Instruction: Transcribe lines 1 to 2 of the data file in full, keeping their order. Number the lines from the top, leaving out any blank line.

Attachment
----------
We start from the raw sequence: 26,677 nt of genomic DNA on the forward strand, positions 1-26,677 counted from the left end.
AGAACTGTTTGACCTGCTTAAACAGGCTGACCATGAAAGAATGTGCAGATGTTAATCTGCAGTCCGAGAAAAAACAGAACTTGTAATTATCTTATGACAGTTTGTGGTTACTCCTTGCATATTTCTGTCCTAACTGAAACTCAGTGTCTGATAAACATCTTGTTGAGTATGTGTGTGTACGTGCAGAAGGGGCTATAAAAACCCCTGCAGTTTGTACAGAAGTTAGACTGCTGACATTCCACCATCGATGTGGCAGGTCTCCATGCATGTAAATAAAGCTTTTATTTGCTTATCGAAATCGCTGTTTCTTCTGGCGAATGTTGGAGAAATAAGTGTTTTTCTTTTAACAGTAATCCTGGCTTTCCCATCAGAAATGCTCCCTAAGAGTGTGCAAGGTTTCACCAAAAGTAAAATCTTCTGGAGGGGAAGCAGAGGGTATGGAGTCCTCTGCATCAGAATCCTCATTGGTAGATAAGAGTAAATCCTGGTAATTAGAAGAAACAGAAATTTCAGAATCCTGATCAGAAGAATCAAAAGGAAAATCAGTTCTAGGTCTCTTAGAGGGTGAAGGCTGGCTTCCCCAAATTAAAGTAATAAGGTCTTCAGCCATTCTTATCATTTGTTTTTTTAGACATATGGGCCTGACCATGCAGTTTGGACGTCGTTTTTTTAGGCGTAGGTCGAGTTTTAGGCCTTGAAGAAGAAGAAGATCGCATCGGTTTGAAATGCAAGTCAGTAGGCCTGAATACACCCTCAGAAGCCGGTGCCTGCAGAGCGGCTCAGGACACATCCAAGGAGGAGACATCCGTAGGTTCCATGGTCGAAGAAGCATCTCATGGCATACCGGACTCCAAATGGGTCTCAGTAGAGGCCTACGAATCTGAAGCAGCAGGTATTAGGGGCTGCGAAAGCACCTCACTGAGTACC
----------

We start from the raw sequence: 26,677 nt of genomic DNA on the forward strand, positions 1-26,677 counted from the left end.
AGAACTGTTTGACCTGCTTAAACAGGCTGACCATGAAAGAATGTGCAGATGTTAATCTGCAGTCCGAGAAAAAACAGAACTTGTAATTATCTTATGACAGTTTGTGGTTACTCCTTGCATATTTCTGTCCTAACTGAAACTCAGTGTCTGATAAACATCTTGTTGAGTATGTGTGTGTACGTGCAGAAGGGGCTATAAAAACCCCTGCAGTTTGTACAGAAGTTAGACTGCTGACATTCCACCATCGATGTGGCAGGTCTCCATGCATGTAAATAAAGCTTTTATTTGCTTATCGAAATCGCTGTTTCTTCTGGCGAATGTTGGAGAAATAAGTGTTTTTCTTTTAACAGTAATCCTGGCTTTCCCATCAGAAATGCTCCCTAAGAGTGTGCAAGGTTTCACCAAAAGTAAAATCTTCTGGAGGGGAAGCAGAGGGTATGGAGTCCTCTGCATCAGAATCCTCATTGGTAGATAAGAGTAAATCCTGGTAATTAGAAGAAACAGAAATTTCAGAATCCTGATCAGAAGAATCAAAAGGAAAATCAGTTCTAGGTCTCTTAGAGGGTGAAGGCTGGCTTCCCCAAATTAAAGTAATAAGGTCTTCAGCCATTCTTATCATTTGTTTTTTTAGACATATGGGCCTGACCATGCAGTTTGGACGTCGTTTTTTTAGGCGTAGGTCGAGTTTTAGGCCTTGAAGAAGAAGAAGATCGCATCGGTTTGAAATGCAAGTCAGTAGGCCTGAATACACCCTCAGAAGCCGGTGCCTGCAGAGCGGCTCAGGACACATCCAAGGAGGAGACATCCGTAGGTTCCATGGTCGAAGAAGCATCTCATGGCATACCGGACTCCAAATGGGTCTCAGTAGAGGCCTACGAATCTGAAGCAGCAGGTATTAGGGGCTGCGAAAGCACCTCACTGAGTACC